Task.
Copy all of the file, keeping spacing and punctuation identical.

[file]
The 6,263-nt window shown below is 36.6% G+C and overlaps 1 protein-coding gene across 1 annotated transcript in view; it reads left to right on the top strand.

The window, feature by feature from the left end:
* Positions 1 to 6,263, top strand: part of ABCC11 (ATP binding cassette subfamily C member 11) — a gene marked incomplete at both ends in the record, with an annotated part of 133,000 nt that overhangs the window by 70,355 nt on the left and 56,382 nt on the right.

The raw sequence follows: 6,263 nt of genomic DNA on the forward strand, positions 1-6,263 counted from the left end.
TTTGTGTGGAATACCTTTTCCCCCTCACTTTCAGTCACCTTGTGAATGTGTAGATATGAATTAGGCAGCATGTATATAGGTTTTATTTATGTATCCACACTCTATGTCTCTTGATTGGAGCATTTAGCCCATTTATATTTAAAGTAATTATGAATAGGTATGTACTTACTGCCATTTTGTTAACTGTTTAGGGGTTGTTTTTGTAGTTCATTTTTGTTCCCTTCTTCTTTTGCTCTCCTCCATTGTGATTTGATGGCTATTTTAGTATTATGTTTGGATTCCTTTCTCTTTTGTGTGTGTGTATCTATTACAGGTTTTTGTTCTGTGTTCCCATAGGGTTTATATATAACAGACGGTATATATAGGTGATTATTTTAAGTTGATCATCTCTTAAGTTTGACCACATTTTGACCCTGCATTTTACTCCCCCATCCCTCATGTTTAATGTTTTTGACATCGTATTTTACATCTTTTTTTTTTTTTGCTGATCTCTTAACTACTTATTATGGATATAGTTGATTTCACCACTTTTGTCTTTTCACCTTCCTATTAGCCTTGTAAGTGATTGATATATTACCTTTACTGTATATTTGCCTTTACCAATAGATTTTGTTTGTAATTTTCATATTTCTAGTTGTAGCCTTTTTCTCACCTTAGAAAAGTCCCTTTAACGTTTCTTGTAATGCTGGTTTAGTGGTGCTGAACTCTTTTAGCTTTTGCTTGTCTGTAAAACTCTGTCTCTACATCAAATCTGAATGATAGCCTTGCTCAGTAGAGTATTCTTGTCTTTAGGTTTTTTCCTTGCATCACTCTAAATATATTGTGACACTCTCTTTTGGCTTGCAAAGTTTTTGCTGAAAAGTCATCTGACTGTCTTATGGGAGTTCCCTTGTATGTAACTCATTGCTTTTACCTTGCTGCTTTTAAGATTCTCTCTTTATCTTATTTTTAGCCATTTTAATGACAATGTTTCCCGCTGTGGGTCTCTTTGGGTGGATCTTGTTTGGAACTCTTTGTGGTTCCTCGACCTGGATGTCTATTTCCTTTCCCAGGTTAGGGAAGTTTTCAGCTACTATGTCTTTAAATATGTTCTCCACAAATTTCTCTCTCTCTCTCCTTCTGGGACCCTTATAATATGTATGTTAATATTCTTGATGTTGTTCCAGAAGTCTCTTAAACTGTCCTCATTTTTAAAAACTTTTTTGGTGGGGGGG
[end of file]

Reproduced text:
The 6,263-nt window shown below is 36.6% G+C and overlaps 1 protein-coding gene across 1 annotated transcript in view; it reads left to right on the top strand.

The window, feature by feature from the left end:
* Positions 1 to 6,263, top strand: part of ABCC11 (ATP binding cassette subfamily C member 11) — a gene marked incomplete at both ends in the record, with an annotated part of 133,000 nt that overhangs the window by 70,355 nt on the left and 56,382 nt on the right.

The raw sequence follows: 6,263 nt of genomic DNA on the forward strand, positions 1-6,263 counted from the left end.
TTTGTGTGGAATACCTTTTCCCCCTCACTTTCAGTCACCTTGTGAATGTGTAGATATGAATTAGGCAGCATGTATATAGGTTTTATTTATGTATCCACACTCTATGTCTCTTGATTGGAGCATTTAGCCCATTTATATTTAAAGTAATTATGAATAGGTATGTACTTACTGCCATTTTGTTAACTGTTTAGGGGTTGTTTTTGTAGTTCATTTTTGTTCCCTTCTTCTTTTGCTCTCCTCCATTGTGATTTGATGGCTATTTTAGTATTATGTTTGGATTCCTTTCTCTTTTGTGTGTGTGTATCTATTACAGGTTTTTGTTCTGTGTTCCCATAGGGTTTATATATAACAGACGGTATATATAGGTGATTATTTTAAGTTGATCATCTCTTAAGTTTGACCACATTTTGACCCTGCATTTTACTCCCCCATCCCTCATGTTTAATGTTTTTGACATCGTATTTTACATCTTTTTTTTTTTTTGCTGATCTCTTAACTACTTATTATGGATATAGTTGATTTCACCACTTTTGTCTTTTCACCTTCCTATTAGCCTTGTAAGTGATTGATATATTACCTTTACTGTATATTTGCCTTTACCAATAGATTTTGTTTGTAATTTTCATATTTCTAGTTGTAGCCTTTTTCTCACCTTAGAAAAGTCCCTTTAACGTTTCTTGTAATGCTGGTTTAGTGGTGCTGAACTCTTTTAGCTTTTGCTTGTCTGTAAAACTCTGTCTCTACATCAAATCTGAATGATAGCCTTGCTCAGTAGAGTATTCTTGTCTTTAGGTTTTTTCCTTGCATCACTCTAAATATATTGTGACACTCTCTTTTGGCTTGCAAAGTTTTTGCTGAAAAGTCATCTGACTGTCTTATGGGAGTTCCCTTGTATGTAACTCATTGCTTTTACCTTGCTGCTTTTAAGATTCTCTCTTTATCTTATTTTTAGCCATTTTAATGACAATGTTTCCCGCTGTGGGTCTCTTTGGGTGGATCTTGTTTGGAACTCTTTGTGGTTCCTCGACCTGGATGTCTATTTCCTTTCCCAGGTTAGGGAAGTTTTCAGCTACTATGTCTTTAAATATGTTCTCCACAAATTTCTCTCTCTCTCTCCTTCTGGGACCCTTATAATATGTATGTTAATATTCTTGATGTTGTTCCAGAAGTCTCTTAAACTGTCCTCATTTTTAAAAACTTTTTTGGTGGGGGGG